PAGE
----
Six Stories In Search Of A Blogger
So little time to blog today—heck, so little time to read the news—but scanning my trusty New York Times
on the way home (yes, I'm *that* sort of lefty—even better, I was riding one of those newfangled zero-emissions buses!), a few short and mostly random things occurred to me:
- Gridlock is my new big fear about Iraq right now. Yeah, I know, I've had so many, and only like 42 percent have come true. But looking over the interim constitution (esp. article 60), it seems that if the elected National Assembly can't agree on a Constitution by next February at the latest—or, heck, if they can't even agree on a cabinet by then—then the assembly is dissolved, and a new one is elected. Who governs Iraq then? Hard to say. Maybe the old interim government. Maybe power devolves onto provincial governments—which would suit the Kurds and the conservative Shia in Basra, etc., who don't much like centralized government.
- What's going on with Iyad Allawi? I rounded up evidence over at MoJo yesterday that the U.S. and its surrogates were seriously pushing Allawi for the new PM spot. He won't win it, of course, and most likely Allawi's just angling for a plum new government job, and wants as much leverage as possible. But might the U.S. be trying actively to gum up the works and using Allawi to prevent any new government from forming? Probably not—the fact that Iraq does not, in fact, have an actual government yet will eventually be more embarrassing for the United States than anything else.
- As freedom marches on throughout the Middle East, the Bush administration has shown itself very good (or at least "much better than before") at following through with its rhetoric about freedom from tyranny/oppression/despotism. That's an important step. But ideally, I'd also like to see the White House—Rice especially—pay more attention to the actual mechanisms of democracy. Insisting that Egyptian President Husni Mubarak ought to embrace freedom is one thing. And he's doing just that. But why not get more specific? The Egyptian state still needs very particular reforms—an independent judiciary, an end to the 24-year-old state of emergency, etc.—so why not draw up a laundry list and start hammering on the items? Implementation really is everything here, and obviously each country has its own needs, but still, democracy ought to start meaning a lot more than freedom and abstract "revolution". On the other hand, too-specific demands from the United States could make it seem like we're trying to dictate what form of government we want. So I don't know.
- Also, here's an interesting article inside the Times about South America's leftward drift—first Argentina, now Brazil, and now Uruguay. One person quoted in the piece notes that these governments have instituted a "massive rejection" of the IMF's "Washington Consensus" over economic policies of the mid-to-late '90s. Fair enough, but if you read what these countries are all doing, it seems like Washington Consensus stuff to me—macroeconomic discipline, market economies, open trade. I think there's a confusion of terms. Most of the stuff the leftist movements truly hate—i.e. the shredding of the welfare state, low taxes, lifting of capital controls—were never part of any sort of consensus, I think.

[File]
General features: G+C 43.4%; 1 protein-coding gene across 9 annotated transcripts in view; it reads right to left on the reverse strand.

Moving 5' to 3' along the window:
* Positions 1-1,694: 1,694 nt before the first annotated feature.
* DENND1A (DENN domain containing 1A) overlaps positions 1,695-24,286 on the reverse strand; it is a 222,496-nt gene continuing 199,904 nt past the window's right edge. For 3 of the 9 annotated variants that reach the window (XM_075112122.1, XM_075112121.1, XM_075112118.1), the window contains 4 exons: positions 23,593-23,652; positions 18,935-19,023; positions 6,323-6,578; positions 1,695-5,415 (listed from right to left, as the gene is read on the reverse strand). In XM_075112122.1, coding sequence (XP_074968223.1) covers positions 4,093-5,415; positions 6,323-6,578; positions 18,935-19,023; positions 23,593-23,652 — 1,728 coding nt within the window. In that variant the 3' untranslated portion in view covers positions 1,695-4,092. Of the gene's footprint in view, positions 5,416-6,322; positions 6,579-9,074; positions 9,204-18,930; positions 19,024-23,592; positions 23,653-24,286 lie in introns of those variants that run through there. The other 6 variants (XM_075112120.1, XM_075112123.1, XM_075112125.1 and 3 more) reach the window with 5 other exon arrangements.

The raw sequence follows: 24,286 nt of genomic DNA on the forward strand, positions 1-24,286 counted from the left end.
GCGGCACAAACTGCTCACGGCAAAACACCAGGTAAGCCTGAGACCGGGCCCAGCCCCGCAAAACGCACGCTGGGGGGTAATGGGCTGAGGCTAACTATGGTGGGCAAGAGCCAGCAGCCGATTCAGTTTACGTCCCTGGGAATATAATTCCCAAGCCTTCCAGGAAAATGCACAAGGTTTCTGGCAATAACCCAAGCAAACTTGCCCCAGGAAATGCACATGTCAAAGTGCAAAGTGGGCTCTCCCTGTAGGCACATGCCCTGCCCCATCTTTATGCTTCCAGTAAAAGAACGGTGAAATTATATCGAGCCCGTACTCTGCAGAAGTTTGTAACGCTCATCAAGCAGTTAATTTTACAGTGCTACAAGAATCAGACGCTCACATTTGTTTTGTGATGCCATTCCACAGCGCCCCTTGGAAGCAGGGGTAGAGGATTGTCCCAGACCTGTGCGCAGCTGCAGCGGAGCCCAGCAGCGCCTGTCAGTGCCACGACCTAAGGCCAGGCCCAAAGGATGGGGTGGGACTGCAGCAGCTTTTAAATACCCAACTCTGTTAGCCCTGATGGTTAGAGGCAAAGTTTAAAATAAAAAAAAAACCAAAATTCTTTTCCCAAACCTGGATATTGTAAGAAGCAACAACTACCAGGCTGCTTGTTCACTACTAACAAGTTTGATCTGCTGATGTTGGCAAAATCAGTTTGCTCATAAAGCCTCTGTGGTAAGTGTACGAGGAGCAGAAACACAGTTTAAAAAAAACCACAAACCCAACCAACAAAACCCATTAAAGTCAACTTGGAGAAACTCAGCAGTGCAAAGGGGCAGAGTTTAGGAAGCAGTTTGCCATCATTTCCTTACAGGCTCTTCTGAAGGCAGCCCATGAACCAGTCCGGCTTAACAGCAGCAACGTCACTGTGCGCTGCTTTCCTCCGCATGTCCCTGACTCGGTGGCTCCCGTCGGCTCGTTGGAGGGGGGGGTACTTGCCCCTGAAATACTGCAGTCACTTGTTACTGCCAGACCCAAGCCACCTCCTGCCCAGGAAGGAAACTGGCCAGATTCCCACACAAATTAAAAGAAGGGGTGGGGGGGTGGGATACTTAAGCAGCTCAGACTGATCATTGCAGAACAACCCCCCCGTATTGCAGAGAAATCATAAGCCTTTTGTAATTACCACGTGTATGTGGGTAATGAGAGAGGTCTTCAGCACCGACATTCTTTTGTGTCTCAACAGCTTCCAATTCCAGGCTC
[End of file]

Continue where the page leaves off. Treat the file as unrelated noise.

- Oh, and finally, after reading Michael Ledeen's rousing and heartfelt comparison of the current Middle Eastern "revolutions" to what happened the last time a "visionary" president (he means Reagan) clamored for freedom in Eastern Europe, it reminded me that it would be really, really useful to go back and study what actually happened in Eastern Europe in 1989. I mean, it's one thing to be facile about it and say Reagan caused the whole thing if all we're trying to do is celebrate the man's life and make ourselves a mythic hero. Botch history all you want at Reagan's funeral. But if we're trying to recreate (or even understand) an actual real-life revolution, it's a bit more important to understand the process and causal factors involved. Here's one good lecture on the fall of Communism in 1989, I'll try to dig around for something else.
- Okay, a few more things. The ongoing Medicaid discussions are very confusing. But here's something to point out: The Bush administration is complaining that states are using tricks 'n' stuff to bilk more Medicaid money from Washington than they really need. I'm sure the states are doing that, since it's been going on for as long as the sun, moon, and rain have existed (or... since the 1960s), but in the past, Congress simply passed laws to eliminate some of the shadier state accounting tactics. (Remember "voluntary provider taxes"?) That fixed the problem without going overboard and slashing funds that were actually necessary for, you know, pregnant women and children. But needless to say, this administration has no interest in doing the sensible thing. Hmph. Well I'll try to write more about Medicaid when I get a spare moment.
- And finally: now that Josh Marshall is on vacation, Paul Krugman had to come up with his own column material... and today he did! Mostly it's the "no compromise" stuff Matt Yglesias and Josh have already hammered on, but then see the fourth and third paragraphs from the end—Krugman makes very good points about why Democrats shouldn't even compromise on add-on private accounts, because anything that undermines the Trust Fund will hurt Social Security in the long term. Um— Hey! Wait! Didn't I make that very argument a few days ago? Well, yeah, but Krugman obviously doesn't read this blog, and even if he did, I think I've pilfered a few ideas from Krugman in my day (okay, many ideas), so, you know, it's all fun and games...
Hm, so after rattling all that off, I s'pose I could've split this up into six short blog items and then looked very prolific indeed. But I'm structurally incapable, it seems, of doing short posts. So it goes...UPDATE:
Also, I can't count. But the title was so